Cedarwood - Cedrus
are a range of cedarwoods, the most commonly used
in western herbal and aromatherapy treatments being
the Atlas Cedarwood ‘Cedrus atlantica’ - a pyramid-shaped
evergreen tree, growing up to 40 metres, with hard,
strongly aromatic wood containing a high percentage
of essential oil.
from the Lebanon Cedar is reportedly the first to
have been extracted, and was used by ancient Egyptians
for embalming purposes, as well as in cosmetics
and perfumery. For centuries this oil was also an
ingredient in the poison antidote ‘mithridat’. Wood
from the Lebanon and Atlas Cedars made useful timber
for building houses, with the added benefit that
the odour repels insects!
spicy smell of cedarwood is well known as an ingredient
in pot-pourri, as well as in incenses, and as mentioned
previously is an excellent insect repellant - dried
cedar can be added to a bonfire to keep the mosquitos
at bay (other suitable mosquito repelling herbs
you could safely add to your bonfire is sage and
rosemary). The Teto Dakota indians say that the
fragrant smoke of burning cedar drives away ghosts.
Cedar shavings can be added to wardrobes or chest
of drawers as a moth deterrent - and will leave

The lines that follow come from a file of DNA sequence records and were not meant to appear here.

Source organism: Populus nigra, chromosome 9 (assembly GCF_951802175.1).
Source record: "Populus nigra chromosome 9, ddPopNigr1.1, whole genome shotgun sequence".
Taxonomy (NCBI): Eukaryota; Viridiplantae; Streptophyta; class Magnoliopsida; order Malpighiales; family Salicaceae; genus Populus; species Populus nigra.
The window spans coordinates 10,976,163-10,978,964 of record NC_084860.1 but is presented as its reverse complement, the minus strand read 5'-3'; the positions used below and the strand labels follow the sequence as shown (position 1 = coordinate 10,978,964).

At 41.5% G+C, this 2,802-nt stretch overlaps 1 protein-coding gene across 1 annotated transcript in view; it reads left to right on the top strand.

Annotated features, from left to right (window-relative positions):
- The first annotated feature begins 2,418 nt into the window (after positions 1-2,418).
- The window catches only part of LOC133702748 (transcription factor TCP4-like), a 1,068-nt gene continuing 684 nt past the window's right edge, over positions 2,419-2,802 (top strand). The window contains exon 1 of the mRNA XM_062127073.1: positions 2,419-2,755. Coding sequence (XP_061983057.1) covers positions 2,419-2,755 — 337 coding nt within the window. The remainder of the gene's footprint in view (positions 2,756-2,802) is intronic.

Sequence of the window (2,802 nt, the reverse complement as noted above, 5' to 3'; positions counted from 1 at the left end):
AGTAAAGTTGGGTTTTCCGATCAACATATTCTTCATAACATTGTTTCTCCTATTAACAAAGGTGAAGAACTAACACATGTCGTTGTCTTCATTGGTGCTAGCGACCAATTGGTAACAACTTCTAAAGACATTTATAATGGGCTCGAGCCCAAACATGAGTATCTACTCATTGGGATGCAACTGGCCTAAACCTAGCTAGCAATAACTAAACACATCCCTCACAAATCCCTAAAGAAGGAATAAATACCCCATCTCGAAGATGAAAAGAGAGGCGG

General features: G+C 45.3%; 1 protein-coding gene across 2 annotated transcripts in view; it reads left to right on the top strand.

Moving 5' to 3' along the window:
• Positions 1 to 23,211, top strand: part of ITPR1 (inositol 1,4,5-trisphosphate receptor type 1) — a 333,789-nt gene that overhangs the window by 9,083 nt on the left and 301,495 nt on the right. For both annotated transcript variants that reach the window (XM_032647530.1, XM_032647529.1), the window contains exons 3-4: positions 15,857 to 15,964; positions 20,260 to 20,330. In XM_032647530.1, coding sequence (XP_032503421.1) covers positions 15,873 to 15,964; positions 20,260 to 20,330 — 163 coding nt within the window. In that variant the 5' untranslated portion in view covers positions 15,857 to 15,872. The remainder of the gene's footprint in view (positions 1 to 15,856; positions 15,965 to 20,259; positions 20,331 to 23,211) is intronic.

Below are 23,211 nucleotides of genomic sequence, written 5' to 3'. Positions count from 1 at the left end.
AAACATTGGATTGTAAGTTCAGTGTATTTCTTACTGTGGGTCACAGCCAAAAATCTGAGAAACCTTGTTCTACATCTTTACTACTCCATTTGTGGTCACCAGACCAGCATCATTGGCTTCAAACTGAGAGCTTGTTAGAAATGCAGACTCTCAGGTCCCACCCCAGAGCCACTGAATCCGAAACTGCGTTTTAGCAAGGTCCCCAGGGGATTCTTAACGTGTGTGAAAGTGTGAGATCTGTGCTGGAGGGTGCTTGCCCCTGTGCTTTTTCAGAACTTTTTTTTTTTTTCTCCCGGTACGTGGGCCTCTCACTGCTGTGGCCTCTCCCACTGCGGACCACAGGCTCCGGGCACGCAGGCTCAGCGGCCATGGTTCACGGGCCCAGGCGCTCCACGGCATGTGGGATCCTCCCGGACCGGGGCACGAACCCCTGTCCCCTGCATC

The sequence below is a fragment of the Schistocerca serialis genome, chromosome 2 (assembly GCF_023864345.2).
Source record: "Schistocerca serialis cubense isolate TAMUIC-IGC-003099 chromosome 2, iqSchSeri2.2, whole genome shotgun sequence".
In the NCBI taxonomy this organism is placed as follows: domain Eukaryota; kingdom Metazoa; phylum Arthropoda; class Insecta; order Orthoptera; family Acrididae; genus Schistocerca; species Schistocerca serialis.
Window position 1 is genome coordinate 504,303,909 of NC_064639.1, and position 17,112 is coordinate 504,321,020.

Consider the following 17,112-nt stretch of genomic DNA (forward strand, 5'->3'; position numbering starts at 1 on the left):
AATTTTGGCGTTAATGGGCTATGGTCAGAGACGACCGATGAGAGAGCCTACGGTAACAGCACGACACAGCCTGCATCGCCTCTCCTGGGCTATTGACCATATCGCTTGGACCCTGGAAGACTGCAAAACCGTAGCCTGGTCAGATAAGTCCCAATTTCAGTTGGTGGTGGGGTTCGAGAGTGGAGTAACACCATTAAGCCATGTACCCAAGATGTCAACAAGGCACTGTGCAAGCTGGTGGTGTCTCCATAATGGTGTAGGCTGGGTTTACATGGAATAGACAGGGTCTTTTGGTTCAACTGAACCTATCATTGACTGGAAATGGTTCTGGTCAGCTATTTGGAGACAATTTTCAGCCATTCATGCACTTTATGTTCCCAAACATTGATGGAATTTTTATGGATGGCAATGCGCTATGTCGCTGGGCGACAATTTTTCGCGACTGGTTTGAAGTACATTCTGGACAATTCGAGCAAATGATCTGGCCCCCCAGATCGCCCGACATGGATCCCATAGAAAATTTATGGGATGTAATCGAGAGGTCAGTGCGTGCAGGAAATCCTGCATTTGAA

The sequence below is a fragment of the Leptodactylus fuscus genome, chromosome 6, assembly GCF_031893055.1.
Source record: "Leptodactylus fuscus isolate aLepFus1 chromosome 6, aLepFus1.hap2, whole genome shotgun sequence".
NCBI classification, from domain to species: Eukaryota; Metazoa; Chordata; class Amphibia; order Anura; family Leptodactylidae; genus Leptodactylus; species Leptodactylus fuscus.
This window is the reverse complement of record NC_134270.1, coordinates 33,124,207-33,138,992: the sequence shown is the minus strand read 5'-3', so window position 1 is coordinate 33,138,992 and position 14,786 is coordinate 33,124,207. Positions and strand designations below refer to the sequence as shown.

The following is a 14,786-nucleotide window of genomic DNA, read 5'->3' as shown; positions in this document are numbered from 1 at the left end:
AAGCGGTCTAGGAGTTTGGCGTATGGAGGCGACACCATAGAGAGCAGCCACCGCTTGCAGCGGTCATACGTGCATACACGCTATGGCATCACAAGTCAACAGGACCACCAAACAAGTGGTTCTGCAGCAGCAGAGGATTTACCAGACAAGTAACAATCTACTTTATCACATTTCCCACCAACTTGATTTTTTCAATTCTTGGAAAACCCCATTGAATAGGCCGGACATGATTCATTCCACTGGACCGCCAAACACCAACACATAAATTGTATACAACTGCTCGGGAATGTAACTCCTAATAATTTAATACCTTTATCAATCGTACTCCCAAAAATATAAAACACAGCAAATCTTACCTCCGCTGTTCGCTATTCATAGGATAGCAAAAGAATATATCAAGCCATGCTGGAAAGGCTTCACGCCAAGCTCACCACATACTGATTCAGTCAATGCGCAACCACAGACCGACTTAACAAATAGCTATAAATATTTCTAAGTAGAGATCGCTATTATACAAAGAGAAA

your clothes smelling a lot fresher than the traditional
an essential oil, cedarwood can be used to remedy
blemished skin, dermatitis, eczema, fungal infections,
greasy skin, hair loss, arthritis, rheumatism, bronchitis,
catarrh, coughs, nervous tension and stress related
conditions. Add to a facial steam - or mix a few
drops of the essential oil with a little milk (or
carrier oil) and add to a bath, especially useful
when you’re feeling full of cold!
The oil is best avoided during pregnancy !
Here follows brief descriptions of the Texas and
the Virginia Cedarwood - both which have similar
uses and safety warnings - it is generally safer
to use the Atlas Cedarwood [oil] :
The Texas Cedarwood [Juniperus ashei]
is a small alpine evergreen tree with stiff green
needles and an irregular shaped trunk - the branches
tending to be crooked or twisted. Grows up to 7
metres high. The wood tends to crack easily - making
it not suitable for timber. In New Mexico, native
indians use cedarwood oil as a remedy for skin rashes,
as well as in treatment of arthritis and rheumatism.
The Virginia Cedarwood [Juniperus Virginia]
is a slow-growing, coniferous evergreen, reaching
heights of 33 metres or so, the diameter of the
trunks can reach over 1.5 metres. Has a reddish
heartwood and bears brown cones.
by native american indians to treat respiratory
infections. A decoction of the leaves, bark, twigs
and fruits, is said to help with menstrual delay,
rheumatism, arthritis, skin rashes, and kidney infections.
Externally the oil is relatively non-toxic, but
should still be used in dilution only, in moderation,
and with care.
all the cedarwoods, it makes an excellent repellent,
and not just against insects but also woodworm,
moles, rats and the likes. The oil has in fact been
extensively used in room sprays and household insect
The oil of both the Texas and the Virginia Cedarwoods
is a powerful abortifacient - Avoid during pregnancy